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The volume of digital data stored globally is expected to reach something like 163ZB (zettabytes) by 2025, but despite the rapid growth of cloud computing, only a tiny fraction of that data is currently stored in the cloud.
According to Raj Bala, a research director at analyst group Gartner, cloud storage accounts for just a fraction of 1% of all digital data. Cloud-based data storage is, of course, certain to grow.
The challenge for CIOs is to choose the workloads that lend themselves to data storage in the cloud and to plan for the movement of data between or back from cloud storage providers.
“There are two common errors around cloud storage,” says Bala. “That the public cloud is a cheap dumping ground for data, and that it’s easy to integrate tiering of data to the cloud.”
In fact, with current technology, cloud storage can be complex and surprisingly expensive. Things are also complicated by the different approaches to cloud storage by the main cloud providers.
“Microsoft has always aggressively positioned Azure storage as an extension of on-premise storage,” says Edwin Yuen, analyst at Enterprise Strategy Group. “AWS [Amazon Web Services] is more focused on migrating storage into the cloud to be used by cloud-based solutions. And we have seen a surging effort by Google to work with partners to leverage Google Storage.”
Cloud storage barriers
At the most basic level, moving data to the cloud is a simple enough process.
Raw storage capacity is available from Google, AWS and Microsoft Azure, as well as a host of smaller providers. Even long-established enterprise storage companies now allow customers to buy storage capacity with a credit card.
NetApp, for example, does this with Azure NetApp Files. But integrating cloud storage with existing IT infrastructure, or with cloud-based compute instances, is much harder.
CIOs considering moving storage to the cloud need to consider data formats, the ease – or otherwise – of integration with applications, and bandwidth.
So far, the most mature part of the cloud storage market is backup and recovery, and archiving.
These use cases involve relatively few data movements, and some providers offer data ingress free of charge. Long-term archiving in the cloud can be cheap: IBM charges as little as ¢0.2 per gigabyte for archiving. And for backup, cloud can provide resilience and recovery times that exceed local provision, at a much lower cost.
“Backup can be costly, but you can do the same at a cheaper price and with a better recovery time objective (RTO) in the cloud,” says Rahul Gupta, a business technology expert at PA Consulting Group.
However, some storage systems and cloud storage gateways use proprietary data formats rather than formats native to local, or cloud-based applications. This reduces data portability, and will slow down transfers as data is converted when transferred to the cloud. Organisations with highly sensitive or critical data might be concerned about data integrity.
Storage is also a bandwidth-intensive use of the cloud. According to Gartner’s Bala, a business that generates 1TB (terabyte) of new data a day would need a 10Gbps link to transfer it. “That is a lot for a single use case and workload,” he warns.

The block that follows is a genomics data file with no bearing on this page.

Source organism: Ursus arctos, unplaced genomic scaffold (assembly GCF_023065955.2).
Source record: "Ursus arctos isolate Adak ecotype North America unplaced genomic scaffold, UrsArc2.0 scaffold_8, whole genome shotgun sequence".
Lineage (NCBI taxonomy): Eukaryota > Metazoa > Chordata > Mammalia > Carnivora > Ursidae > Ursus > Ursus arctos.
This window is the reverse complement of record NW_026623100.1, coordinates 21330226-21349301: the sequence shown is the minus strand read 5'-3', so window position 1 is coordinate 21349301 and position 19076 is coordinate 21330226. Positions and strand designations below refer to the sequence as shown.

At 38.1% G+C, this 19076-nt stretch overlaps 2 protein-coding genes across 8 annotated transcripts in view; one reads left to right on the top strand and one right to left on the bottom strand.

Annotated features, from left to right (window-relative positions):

The distance between applications and their data is also a potential barrier. This applies to conventional, on-premise business applications, such as enterprise resource planning (ERP), and cloud-based applications such as analytics and machine learning. Data is best kept close to compute resources.
“People recognise data is a bit sticky, and wants to stay where it’s born,” says Alex McDonald, a director of SNIA Europe. “People are moving compute to where the data is. Some people are moving data to cloud, as they’ve moved compute to the cloud.”
This trend is set to accelerate, as more software suppliers move to a cloud-centric or cloud-only offering. This will generate ever-larger volumes of data in the cloud, but businesses still face the challenge of integrating legacy data with cloud-based applications and updating storage architectures so that they can tap into cloud storage as its economies of scale improve.
Suppliers make cloud a tier
Storage providers are updating their on-premise and datacentre storage systems for greater compatibility with the cloud. This includes conventional storage arrays and network-attached storage (NAS) systems, as well as software-defined storage architectures.
The model is to allow bulk storage to stay on-site – or in a private cloud – and to hand off storage to a cloud-based provider where it makes sense to do so. This way, IT departments should be able to deploy more cloud storage as the economic and practical barriers fall.
For this to work, however, organisations need to adopt a hybrid model for their data storage and, most likely, a multi-vendor or hybrid model for their cloud provision. And CIOs need to consider supplier lock-in, as well as cost, when it comes to assessing their market.
Current generation hardware, although cloud compatible, uses proprietary rather than cloud-native protocols. The only way to retrieve data is to bring it back to on-site storage, with all the associated hardware and data exit fees. The business benefit of cloud storage needs to be sufficient, to outweigh these costs.
“Whether businesses should consider a multi-cloud strategy will depend on their maturity,” says PA Consulting’s Gupta. “When you are building solutions, look what happens when you move [the data] to someone else.”
Read more about cloud storage
- Computer Weekly looks at the biggest four cloud storage providers – Amazon, Azure, Google, IBM – how they stand in the market, the products they offer, and which offers the widest range of products and features.
- We run the rule over cloud NAS products that allow customers to build single-namespace file systems, including between in-house datacentres and public cloud storage.